U.S. Markets close in 2 hrs 12 mins

New-Car Sales Continue Slide, Meaning It’s Time to Deal If You’re Shopping

Clifford Atiyeh
Photo credit: Spencer Platt - Getty Images

From Car and Driver

  • Sales of most domestic and Asian brands declined by double digits in September, even as analysts predict automakers will sell the same 17 million-plus cars that they've done since 2015.
  • Economic uncertainties and a growing used-car market aren't going to help automakers.
  • What this means to you is: Look for more incentives on new cars and better deals on pre-owned vehicles, if you haven't already found them.

New cars and car loans are getting more expensive, but there may be a happy twist for car buyers. Automakers can't sell you enough, and if the economy takes a dip, they'll be very ready to deal.

U.S. light-vehicle sales through the third quarter were down 2 percent year over year, and many non-luxury automakers are struggling. When hot brands like Jeep and Subaru take dives of 13 and 9 percent in just September, you know something's off.

Sales data tabulated by Automotive News show holes poking through an industry still in full production swing since record sales in 2015 and 2016. It's not that the auto industry is headed into freefall. Far from it: Current seasonally adjusted annual rates predict 17.2 million sales by the end of 2019, placing automakers comfortably near the place they've been for a while: 17.3 million in 2018, 17.2 million in 2017, and two consecutive years where sales topped 17.5 million. It's what happens after this year that matters.

Month after month of growth eventually must dip, which is exactly what happened at Subaru in September for the first time after month 93 of continuous growth. The almighty Outback alone dipped 13 percent during that one month, contributing to a total 9 percent drop in September. (Audi’s streak of year-over-year monthly increases ended in November 2018 after 92 months.) Most domestic and Asian brands declined by double digits in September, such as Mazda (11 percent); Kia, Chevrolet, and Ford (13 percent); Dodge and Honda (14 percent); Nissan (15 percent); and Toyota (16 percent). Infiniti ate dirt (down 44 percent), as did Tesla, at an estimated 45 percent decline. The only brand worse was Fiat, which sold just 549 cars in a 54 percent drop. It’s no wonder Fiat is culling its lineup for 2020.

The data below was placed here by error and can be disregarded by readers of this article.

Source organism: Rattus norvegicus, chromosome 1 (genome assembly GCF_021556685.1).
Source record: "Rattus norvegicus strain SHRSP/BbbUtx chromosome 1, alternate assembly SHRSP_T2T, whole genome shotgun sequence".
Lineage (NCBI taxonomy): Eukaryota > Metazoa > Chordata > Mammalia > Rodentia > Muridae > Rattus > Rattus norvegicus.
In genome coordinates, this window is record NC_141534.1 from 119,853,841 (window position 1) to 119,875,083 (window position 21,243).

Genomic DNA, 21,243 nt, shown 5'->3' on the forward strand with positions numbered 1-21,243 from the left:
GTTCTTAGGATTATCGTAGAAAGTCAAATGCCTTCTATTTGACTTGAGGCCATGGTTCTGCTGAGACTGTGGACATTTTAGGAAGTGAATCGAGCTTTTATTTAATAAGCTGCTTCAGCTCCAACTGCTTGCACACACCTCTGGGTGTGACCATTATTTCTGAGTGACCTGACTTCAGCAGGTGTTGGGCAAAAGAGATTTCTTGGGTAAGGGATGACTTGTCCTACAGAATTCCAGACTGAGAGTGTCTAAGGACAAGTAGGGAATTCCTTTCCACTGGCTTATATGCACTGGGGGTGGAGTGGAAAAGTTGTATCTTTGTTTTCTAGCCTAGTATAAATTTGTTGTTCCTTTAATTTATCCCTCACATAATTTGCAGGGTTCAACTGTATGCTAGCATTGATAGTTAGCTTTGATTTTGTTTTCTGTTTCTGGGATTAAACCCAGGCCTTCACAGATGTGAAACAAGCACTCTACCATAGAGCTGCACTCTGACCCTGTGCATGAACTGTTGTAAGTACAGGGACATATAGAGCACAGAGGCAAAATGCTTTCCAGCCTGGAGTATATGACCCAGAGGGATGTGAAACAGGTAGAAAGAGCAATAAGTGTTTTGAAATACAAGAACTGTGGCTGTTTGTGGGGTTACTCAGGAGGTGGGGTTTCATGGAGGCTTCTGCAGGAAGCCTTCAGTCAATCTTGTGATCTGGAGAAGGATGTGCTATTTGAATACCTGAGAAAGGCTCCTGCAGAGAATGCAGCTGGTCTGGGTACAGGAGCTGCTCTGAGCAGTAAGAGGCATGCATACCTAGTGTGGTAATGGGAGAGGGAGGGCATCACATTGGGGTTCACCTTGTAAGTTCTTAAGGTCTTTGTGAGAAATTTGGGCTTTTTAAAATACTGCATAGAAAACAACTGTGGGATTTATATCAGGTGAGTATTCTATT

Some domestic and most German luxury brands were bright spots, except for Audi, which sank 17 percent. Lincoln shot up 11 percent as Ford fell by 13 percent. Buick (up 5 percent) was the only uptick at General Motors, while Ram rose by 3 percent (and a whopping 23 percent through September). Porsche (up 2 percent), Mercedes-Benz (4 percent), and BMW (6 percent) trailed Land Rover and Volvo, which each increased by 7 percent.

Looking at the cumulative numbers through September paints a happier, but not altogether worldbeating, picture. Jeep sold nearly 200,000 Wrangler and Gladiator trucks through September, handily beating out the Wrangler alone compared to last year. But Renegade, Cherokee, and Compass sales declined, leaving Jeep at a 6 percent deficit. Fiat is tanking as usual (at 38 percent down through September). As entire divisions including all brands, FCA and GM were down just 1 percent through September. Ford went down 4 percent. Honda was flat, while Toyota dipped 2 percent and Nissan dropped by 7 percent. The VW Group, Hyundai-Kia, Volvo, Subaru, and Jaguar Land Rover each saw increases of between 1 and 5 percent.

But automakers are wary. They’re worried about conflicting EPA regulations and tariffs under President Trump, potentially higher taxes from a Democratic administration, billions earmarked for electric cars and autonomy that have yet to turn a profit, and higher loan costs that may force them to increase incentives and fleet sales (both tactics that lower margins).

The used-car market is a bigger problem, as record numbers of off-lease vehicles (typically three-year-old cars with less than 50,000 miles) flood the market. By the end of 2019, Manheim—which releases data representative of its own network of wholesale auctions—estimates 4.1 million off-lease vehicles will be on sale, compared to only 1.5 million in 2012. Among all retail used-car sales at dealerships, Manheim estimates they will increase from 19.5 million in 2019 to 20 million next year. That puts heavy pressure on new-car sales.

For shoppers, more used cars mean prices will drop for most mainstream vehicles even as new-car prices for similar models will inevitably rise. (Certified pre-owned vehicles net a bigger profit for dealerships than the automakers, which generate revenue from their finance arms.) For automakers, flat or declining monthly sales may cause them to lower production in 2020 to compensate for lower demand.

Whatever happens, the rabid growth from the past decade is ebbing. Who knows—we may have reached Peak Car.

You Might Also Like